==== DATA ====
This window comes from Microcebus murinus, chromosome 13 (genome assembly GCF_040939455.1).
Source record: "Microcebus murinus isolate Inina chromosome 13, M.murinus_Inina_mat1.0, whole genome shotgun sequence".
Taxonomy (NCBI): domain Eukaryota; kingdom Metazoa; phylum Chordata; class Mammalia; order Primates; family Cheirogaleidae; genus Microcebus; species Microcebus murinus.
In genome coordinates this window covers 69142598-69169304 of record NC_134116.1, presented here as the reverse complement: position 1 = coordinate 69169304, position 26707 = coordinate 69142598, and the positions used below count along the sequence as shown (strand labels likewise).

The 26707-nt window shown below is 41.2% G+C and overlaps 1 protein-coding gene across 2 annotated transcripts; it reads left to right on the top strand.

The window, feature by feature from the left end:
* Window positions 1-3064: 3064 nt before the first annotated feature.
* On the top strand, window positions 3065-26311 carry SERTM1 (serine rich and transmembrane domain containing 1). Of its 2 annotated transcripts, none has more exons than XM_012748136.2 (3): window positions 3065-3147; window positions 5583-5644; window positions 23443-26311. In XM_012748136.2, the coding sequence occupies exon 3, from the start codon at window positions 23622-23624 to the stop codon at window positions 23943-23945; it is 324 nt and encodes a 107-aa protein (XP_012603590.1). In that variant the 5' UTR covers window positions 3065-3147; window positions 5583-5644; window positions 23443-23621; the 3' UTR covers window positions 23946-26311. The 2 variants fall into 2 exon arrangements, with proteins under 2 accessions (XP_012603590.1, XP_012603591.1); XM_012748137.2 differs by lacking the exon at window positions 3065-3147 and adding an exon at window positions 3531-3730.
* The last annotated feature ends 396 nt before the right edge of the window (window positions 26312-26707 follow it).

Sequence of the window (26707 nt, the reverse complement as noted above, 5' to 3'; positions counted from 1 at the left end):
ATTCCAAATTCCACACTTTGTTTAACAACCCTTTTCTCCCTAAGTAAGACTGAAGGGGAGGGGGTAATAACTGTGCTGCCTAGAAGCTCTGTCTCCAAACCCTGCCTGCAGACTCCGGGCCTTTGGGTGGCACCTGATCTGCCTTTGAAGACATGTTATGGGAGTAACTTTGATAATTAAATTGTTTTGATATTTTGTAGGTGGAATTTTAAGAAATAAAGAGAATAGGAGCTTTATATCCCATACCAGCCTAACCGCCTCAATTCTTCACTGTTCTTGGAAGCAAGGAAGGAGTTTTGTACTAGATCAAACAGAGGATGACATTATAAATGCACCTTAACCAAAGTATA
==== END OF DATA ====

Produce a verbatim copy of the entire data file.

This window comes from Microcebus murinus, chromosome 13 (genome assembly GCF_040939455.1).
Source record: "Microcebus murinus isolate Inina chromosome 13, M.murinus_Inina_mat1.0, whole genome shotgun sequence".
Taxonomy (NCBI): domain Eukaryota; kingdom Metazoa; phylum Chordata; class Mammalia; order Primates; family Cheirogaleidae; genus Microcebus; species Microcebus murinus.
In genome coordinates this window covers 69142598-69169304 of record NC_134116.1, presented here as the reverse complement: position 1 = coordinate 69169304, position 26707 = coordinate 69142598, and the positions used below count along the sequence as shown (strand labels likewise).

The 26707-nt window shown below is 41.2% G+C and overlaps 1 protein-coding gene across 2 annotated transcripts; it reads left to right on the top strand.

The window, feature by feature from the left end:
* Window positions 1-3064: 3064 nt before the first annotated feature.
* On the top strand, window positions 3065-26311 carry SERTM1 (serine rich and transmembrane domain containing 1). Of its 2 annotated transcripts, none has more exons than XM_012748136.2 (3): window positions 3065-3147; window positions 5583-5644; window positions 23443-26311. In XM_012748136.2, the coding sequence occupies exon 3, from the start codon at window positions 23622-23624 to the stop codon at window positions 23943-23945; it is 324 nt and encodes a 107-aa protein (XP_012603590.1). In that variant the 5' UTR covers window positions 3065-3147; window positions 5583-5644; window positions 23443-23621; the 3' UTR covers window positions 23946-26311. The 2 variants fall into 2 exon arrangements, with proteins under 2 accessions (XP_012603590.1, XP_012603591.1); XM_012748137.2 differs by lacking the exon at window positions 3065-3147 and adding an exon at window positions 3531-3730.
* The last annotated feature ends 396 nt before the right edge of the window (window positions 26312-26707 follow it).

Sequence of the window (26707 nt, the reverse complement as noted above, 5' to 3'; positions counted from 1 at the left end):
ATTCCAAATTCCACACTTTGTTTAACAACCCTTTTCTCCCTAAGTAAGACTGAAGGGGAGGGGGTAATAACTGTGCTGCCTAGAAGCTCTGTCTCCAAACCCTGCCTGCAGACTCCGGGCCTTTGGGTGGCACCTGATCTGCCTTTGAAGACATGTTATGGGAGTAACTTTGATAATTAAATTGTTTTGATATTTTGTAGGTGGAATTTTAAGAAATAAAGAGAATAGGAGCTTTATATCCCATACCAGCCTAACCGCCTCAATTCTTCACTGTTCTTGGAAGCAAGGAAGGAGTTTTGTACTAGATCAAACAGAGGATGACATTATAAATGCACCTTAACCAAAGTATA